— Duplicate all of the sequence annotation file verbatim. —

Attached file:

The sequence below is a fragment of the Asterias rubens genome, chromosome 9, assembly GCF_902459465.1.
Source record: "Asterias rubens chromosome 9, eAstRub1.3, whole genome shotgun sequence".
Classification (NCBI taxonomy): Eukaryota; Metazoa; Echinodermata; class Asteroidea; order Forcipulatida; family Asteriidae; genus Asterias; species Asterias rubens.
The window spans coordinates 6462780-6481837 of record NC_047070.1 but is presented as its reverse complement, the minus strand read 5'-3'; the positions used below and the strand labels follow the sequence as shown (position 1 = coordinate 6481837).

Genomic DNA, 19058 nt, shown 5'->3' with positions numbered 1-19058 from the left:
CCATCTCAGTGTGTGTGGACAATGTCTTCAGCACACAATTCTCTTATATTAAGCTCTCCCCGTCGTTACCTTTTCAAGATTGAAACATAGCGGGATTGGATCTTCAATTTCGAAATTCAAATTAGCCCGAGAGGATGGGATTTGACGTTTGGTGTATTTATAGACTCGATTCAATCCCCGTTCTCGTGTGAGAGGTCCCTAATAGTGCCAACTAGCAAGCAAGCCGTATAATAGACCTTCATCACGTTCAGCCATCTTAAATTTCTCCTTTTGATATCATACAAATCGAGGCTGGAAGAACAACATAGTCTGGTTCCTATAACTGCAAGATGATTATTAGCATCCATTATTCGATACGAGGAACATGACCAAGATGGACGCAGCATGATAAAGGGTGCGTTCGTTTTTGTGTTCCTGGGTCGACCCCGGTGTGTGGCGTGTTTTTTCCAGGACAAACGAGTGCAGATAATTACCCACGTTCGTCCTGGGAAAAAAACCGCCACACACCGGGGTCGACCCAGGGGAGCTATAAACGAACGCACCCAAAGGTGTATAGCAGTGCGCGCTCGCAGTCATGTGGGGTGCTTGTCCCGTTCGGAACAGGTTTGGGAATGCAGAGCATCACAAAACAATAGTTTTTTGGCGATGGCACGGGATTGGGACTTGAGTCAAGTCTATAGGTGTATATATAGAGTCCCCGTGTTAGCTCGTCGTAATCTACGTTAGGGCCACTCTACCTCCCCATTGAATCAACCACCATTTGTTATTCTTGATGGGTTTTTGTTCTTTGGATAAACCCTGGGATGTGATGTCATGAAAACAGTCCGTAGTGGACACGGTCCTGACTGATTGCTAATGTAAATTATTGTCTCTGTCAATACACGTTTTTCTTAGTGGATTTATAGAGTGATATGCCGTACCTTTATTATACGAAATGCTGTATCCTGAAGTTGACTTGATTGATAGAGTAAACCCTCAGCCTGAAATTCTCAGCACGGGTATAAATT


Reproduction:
The sequence below is a fragment of the Asterias rubens genome, chromosome 9, assembly GCF_902459465.1.
Source record: "Asterias rubens chromosome 9, eAstRub1.3, whole genome shotgun sequence".
Classification (NCBI taxonomy): Eukaryota; Metazoa; Echinodermata; class Asteroidea; order Forcipulatida; family Asteriidae; genus Asterias; species Asterias rubens.
The window spans coordinates 6462780-6481837 of record NC_047070.1 but is presented as its reverse complement, the minus strand read 5'-3'; the positions used below and the strand labels follow the sequence as shown (position 1 = coordinate 6481837).

Genomic DNA, 19058 nt, shown 5'->3' with positions numbered 1-19058 from the left:
CCATCTCAGTGTGTGTGGACAATGTCTTCAGCACACAATTCTCTTATATTAAGCTCTCCCCGTCGTTACCTTTTCAAGATTGAAACATAGCGGGATTGGATCTTCAATTTCGAAATTCAAATTAGCCCGAGAGGATGGGATTTGACGTTTGGTGTATTTATAGACTCGATTCAATCCCCGTTCTCGTGTGAGAGGTCCCTAATAGTGCCAACTAGCAAGCAAGCCGTATAATAGACCTTCATCACGTTCAGCCATCTTAAATTTCTCCTTTTGATATCATACAAATCGAGGCTGGAAGAACAACATAGTCTGGTTCCTATAACTGCAAGATGATTATTAGCATCCATTATTCGATACGAGGAACATGACCAAGATGGACGCAGCATGATAAAGGGTGCGTTCGTTTTTGTGTTCCTGGGTCGACCCCGGTGTGTGGCGTGTTTTTTCCAGGACAAACGAGTGCAGATAATTACCCACGTTCGTCCTGGGAAAAAAACCGCCACACACCGGGGTCGACCCAGGGGAGCTATAAACGAACGCACCCAAAGGTGTATAGCAGTGCGCGCTCGCAGTCATGTGGGGTGCTTGTCCCGTTCGGAACAGGTTTGGGAATGCAGAGCATCACAAAACAATAGTTTTTTGGCGATGGCACGGGATTGGGACTTGAGTCAAGTCTATAGGTGTATATATAGAGTCCCCGTGTTAGCTCGTCGTAATCTACGTTAGGGCCACTCTACCTCCCCATTGAATCAACCACCATTTGTTATTCTTGATGGGTTTTTGTTCTTTGGATAAACCCTGGGATGTGATGTCATGAAAACAGTCCGTAGTGGACACGGTCCTGACTGATTGCTAATGTAAATTATTGTCTCTGTCAATACACGTTTTTCTTAGTGGATTTATAGAGTGATATGCCGTACCTTTATTATACGAAATGCTGTATCCTGAAGTTGACTTGATTGATAGAGTAAACCCTCAGCCTGAAATTCTCAGCACGGGTATAAATT